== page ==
Apartment rates remain steady in the range of 18 percent for people in their late-40s and 50s, after which point they increase, peaking at 26 percent of residents aged 80 to 84 maintaining a household in an apartment. It is important to note that outside of Montreal, the Vancouver CMA generally exhibits some of the highest apartment maintainer rates amongst Canada’s major CMA’s.
Combining trends in the lifecycle patterns of household maintainer rates with the pattern of demographic change projected for the Vancouver CMA to 2041 would see household occupancy demand grow by 497,320 units over the next 28 years. High maintainer rates among the rapidly-growing older age groups will see total housing occupancy demand outpace population growth over this period: 43 percent growth in total population would generate a 53 percent increase in total housing occupancy demand in the region between 2013 and 2041.
When considered in absolute terms Future additional demand would be slightly more weighted towards ground oriented housing. For example, over the next 28 years, an additional 282,188 ground oriented units would need to be added to the region to accommodate projected occupancy demand by 2041; as such, ground oriented housing would represent 57 percent of the region’s 497,320 total net additional units over this period.
Net additional demand for apartments would account for the remaining 43 percent of the region’s net housing additions to 2041, with 215,131 new apartments required to accommodate projected demand. Given the relative prominence of apartment maintainer rates when compared to other major CMAs, the roles that ground oriented and apartment housing will play in accommodating Vancouver’s growing and changing population will be much more evenly matched than in other metropolitan regions.
Housing Occupancy Demand by Tenure Type
As with the structure type lifecycle patterns of housing, the age-related pattern of household maintainer rates described by tenure correspond with major life milestones. Owned household maintainer rates in the Vancouver CMA increase rapidly through the family formation and the family rearing stages of the lifecycle, going from a low of only one percent of people in the 15 to 19 age group owning a dwelling to between 41 and 47 percent of households between the ages of 50 and 84 owning their dwelling unit. Owner-occupied maintainer rates peak at 47 percent for the 80 to 84 segment of the population before declining to 38 percent for the 85-plus age group, as some seniors either move in with family members, move out of private accommodation and into collective care environments, or shift from owned to rental accommodations.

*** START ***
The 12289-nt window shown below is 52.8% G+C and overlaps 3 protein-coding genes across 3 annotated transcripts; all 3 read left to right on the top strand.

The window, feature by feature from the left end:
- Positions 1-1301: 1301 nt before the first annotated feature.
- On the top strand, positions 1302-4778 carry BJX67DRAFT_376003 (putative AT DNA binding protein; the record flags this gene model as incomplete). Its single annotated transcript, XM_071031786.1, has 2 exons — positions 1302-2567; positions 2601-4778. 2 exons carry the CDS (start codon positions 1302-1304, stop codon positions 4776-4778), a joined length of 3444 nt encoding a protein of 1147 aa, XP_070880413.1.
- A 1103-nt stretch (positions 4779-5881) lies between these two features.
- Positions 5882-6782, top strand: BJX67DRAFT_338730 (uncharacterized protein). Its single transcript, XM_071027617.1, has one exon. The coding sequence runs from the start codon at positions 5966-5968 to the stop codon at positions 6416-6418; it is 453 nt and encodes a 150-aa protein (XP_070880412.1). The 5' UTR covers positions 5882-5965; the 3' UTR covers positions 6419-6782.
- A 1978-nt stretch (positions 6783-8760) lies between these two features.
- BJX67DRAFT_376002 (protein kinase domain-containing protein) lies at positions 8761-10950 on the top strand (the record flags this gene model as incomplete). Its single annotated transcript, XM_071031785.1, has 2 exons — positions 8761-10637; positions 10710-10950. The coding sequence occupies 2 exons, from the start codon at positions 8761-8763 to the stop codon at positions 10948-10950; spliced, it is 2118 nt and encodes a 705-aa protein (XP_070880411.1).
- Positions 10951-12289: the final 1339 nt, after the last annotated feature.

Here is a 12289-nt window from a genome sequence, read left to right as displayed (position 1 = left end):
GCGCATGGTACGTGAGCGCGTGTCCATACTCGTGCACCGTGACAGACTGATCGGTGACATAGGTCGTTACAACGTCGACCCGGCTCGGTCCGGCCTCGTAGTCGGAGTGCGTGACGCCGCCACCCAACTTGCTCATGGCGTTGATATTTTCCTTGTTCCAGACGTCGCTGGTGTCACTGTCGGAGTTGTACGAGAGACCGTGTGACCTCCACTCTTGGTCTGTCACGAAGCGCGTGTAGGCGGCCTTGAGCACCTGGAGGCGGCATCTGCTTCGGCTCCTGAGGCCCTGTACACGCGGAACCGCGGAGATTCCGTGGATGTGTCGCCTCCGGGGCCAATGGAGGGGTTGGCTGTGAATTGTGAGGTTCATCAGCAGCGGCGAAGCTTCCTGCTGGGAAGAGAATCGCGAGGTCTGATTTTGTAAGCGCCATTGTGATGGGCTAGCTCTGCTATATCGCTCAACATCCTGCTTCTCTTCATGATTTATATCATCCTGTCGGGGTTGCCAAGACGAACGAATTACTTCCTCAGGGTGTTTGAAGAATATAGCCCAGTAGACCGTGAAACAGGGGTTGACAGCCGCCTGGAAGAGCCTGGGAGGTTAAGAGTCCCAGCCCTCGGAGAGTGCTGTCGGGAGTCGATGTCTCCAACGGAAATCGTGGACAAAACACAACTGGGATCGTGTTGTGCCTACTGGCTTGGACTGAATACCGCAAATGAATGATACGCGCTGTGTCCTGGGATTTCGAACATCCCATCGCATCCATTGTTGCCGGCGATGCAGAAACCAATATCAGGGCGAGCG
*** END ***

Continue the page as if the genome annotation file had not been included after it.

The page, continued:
Rental maintainer rates in the Vancouver CMA increase from one percent for 15 to 19 year olds to 22 percent for the 25 to 34 age groups. From this 22 percent peak rental rates experience a steady decline into the 13 and 14 percent range for all 55-plus age groups.
Over the next 28 years demand for owned units in the Vancouver CMA would outpace that for rented dwellings, both in absolute and relative terms. Between 2013 and 2041, the owned segment of Vancouver’s market is projected increase by 67 percent, from 621,060 units to over 1.03 million occupied units by 2041. Occupancy demand for rented units is expected to increase by 26 percent over the same period, growing from 321,997 dwellings today to 405,315 occupied units by 2041. Hence, an additional 414,001 owned units and 83,318 new rental units would be required to meet projected occupancy demand over the next twenty eight years.
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“The trend essentially held steady for a third consecutive month in November,” said Bob Dugan, CMHC’s chief economist, in releasing November numbers Monday. “This is in line with our expectations for 2014, of a stable national picture with new home building concentrated in multiple starts, particularly in Quebec, British Columbia and Ontario.”
Seasonally adjusted starts in November climbed 6.5 per cent month-over-month to 195,620 units. More than half of those starts were multi-unit properties in urban centres, led largely by Ontario and Quebec, though British Columbia posted the largest gains – 26.7 per cent – from October.
It’s important to note, say analysts, that starts were flat from the year-ago period.
While reports suggested overbuilding would become a problem for Canada’s major urban centres, CMHC said more housing is needed to fill the demand created by healthy immigration.
“Ask any real estate developer in any of Canada's major cities about the risk of overbuilding, and the first line of defense would be immigration and its critical role in supporting demand,” said Benjamin Tal, CIBC’s deputy chief economist. “It turns out that, at least for now, this claim is more valid than widely believed.”
New immigrants account for 70 per cent of the increase in Canada’s population. Half of these new immigrants are aged between 25 and 44, representing the country’s economic engine, according to CMHC’s 2014 Canadian Housing Observer.
Housing starts across Canada remained flat year over year in November, although seasonally-adjusted numbers point to growing momentum in British Columbia and Quebec as developers ramp up to meet immigration demands.